So, we shouldn't only focus on—on the selling, you know, that has to be done in the U.S. and western capitals, but in Tehran they have to do some selling as well. but the difference, as was pointed out earlier, if the supreme leader, you know, they don't exactly have an open democratic debate or congressional result. If the supreme leader decides that it's in Iran's interest, then you can expect him to overcome the hard line resistance to it.
OPERATOR: Our next question comes from Ching-Yi Chang with the Shanghai Media Group.
Thank you for holding this conference call.
In an article, Business Insider today says the reason why President Obama was pushing hard on reaching the deal is because quote, "if the deal falls apart, it will be immensely difficult to—to maintain the biting level of sanctions of the past decade, especially given these positions of Russia and China," end quote.
So does the U.S. need the—need the—Russia and China in the international affairs more and more right now, and what kind of roles will Russia and China play in this historic deal?
GORDON: Thank you.
One of the interesting things about the whole P5+1 experience was actually how unified they were. And I'm not going to suggest they were absolutely unified, and I just mentioned a case on the arms embargo where there were differences, especially with Russia and China.
But for countries that in some ways you know, on every other issue around the world are at such loggerheads, I mean mainly the U.S. and Russia, and in some different ways, the U.S. and China, on this issue, you know, there was pretty much a unified approach. In Russia and China were partners all along in supporting the pressure on Iran, but also supporting a diplomatic deal. And I think you know one of the concerns of the administration in the endgame was precisely what you raised about keeping sanctions on, if we were to be the ones who walk away.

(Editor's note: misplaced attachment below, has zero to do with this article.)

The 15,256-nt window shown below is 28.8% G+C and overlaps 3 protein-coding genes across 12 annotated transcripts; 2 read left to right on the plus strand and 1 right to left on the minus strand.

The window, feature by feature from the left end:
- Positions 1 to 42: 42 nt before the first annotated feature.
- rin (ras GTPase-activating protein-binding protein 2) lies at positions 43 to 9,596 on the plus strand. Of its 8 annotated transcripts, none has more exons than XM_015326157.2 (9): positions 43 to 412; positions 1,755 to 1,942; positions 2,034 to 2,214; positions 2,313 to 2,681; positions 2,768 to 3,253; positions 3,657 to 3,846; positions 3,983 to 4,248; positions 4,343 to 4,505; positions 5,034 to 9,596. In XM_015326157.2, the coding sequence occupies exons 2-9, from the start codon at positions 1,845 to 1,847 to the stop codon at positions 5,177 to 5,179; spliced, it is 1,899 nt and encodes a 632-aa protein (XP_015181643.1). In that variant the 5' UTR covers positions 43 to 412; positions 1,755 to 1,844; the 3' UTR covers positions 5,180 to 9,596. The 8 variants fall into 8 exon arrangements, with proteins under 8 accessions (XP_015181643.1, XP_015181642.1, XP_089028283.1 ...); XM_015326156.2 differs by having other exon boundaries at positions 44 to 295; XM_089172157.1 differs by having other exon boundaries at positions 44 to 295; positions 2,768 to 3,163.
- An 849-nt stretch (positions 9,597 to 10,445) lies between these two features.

And I think the same is true, and Congress will have to think about this going forward.
If there's now a deal in place that the international community very much supports, and I think that's clear from what you know leaders have said in Europe and Russia and China, you know, we've already talked about certain Middle Eastern partners. But if there's broad international support for this by the countries that have put sanctions on Iran, and then the U.S. or more precisely, the U.S. Congress says "no, we don't like this agreement," our ability to maintain those sanctions would be quite limited.
They were hard enough to get in the first place. We only got them because we really focused it on a nuclear deal. And under those circumstances, if we're the only ones to walk away from that, or if we were to ask for things like I was saying earlier, that would be you know, extra curricular to the nuclear arrangement, then it would be more difficult to keep those sanctions on. So we got, you know, not just Russia and China, but India and South Korea and Japan and everyone else on board for this because it was designed to stop the Iranian nuclear program, and now they think this does that, and we're unified. But I—I don't think it would be possible to maintain sanctions in the same way if we walk away from the deal now.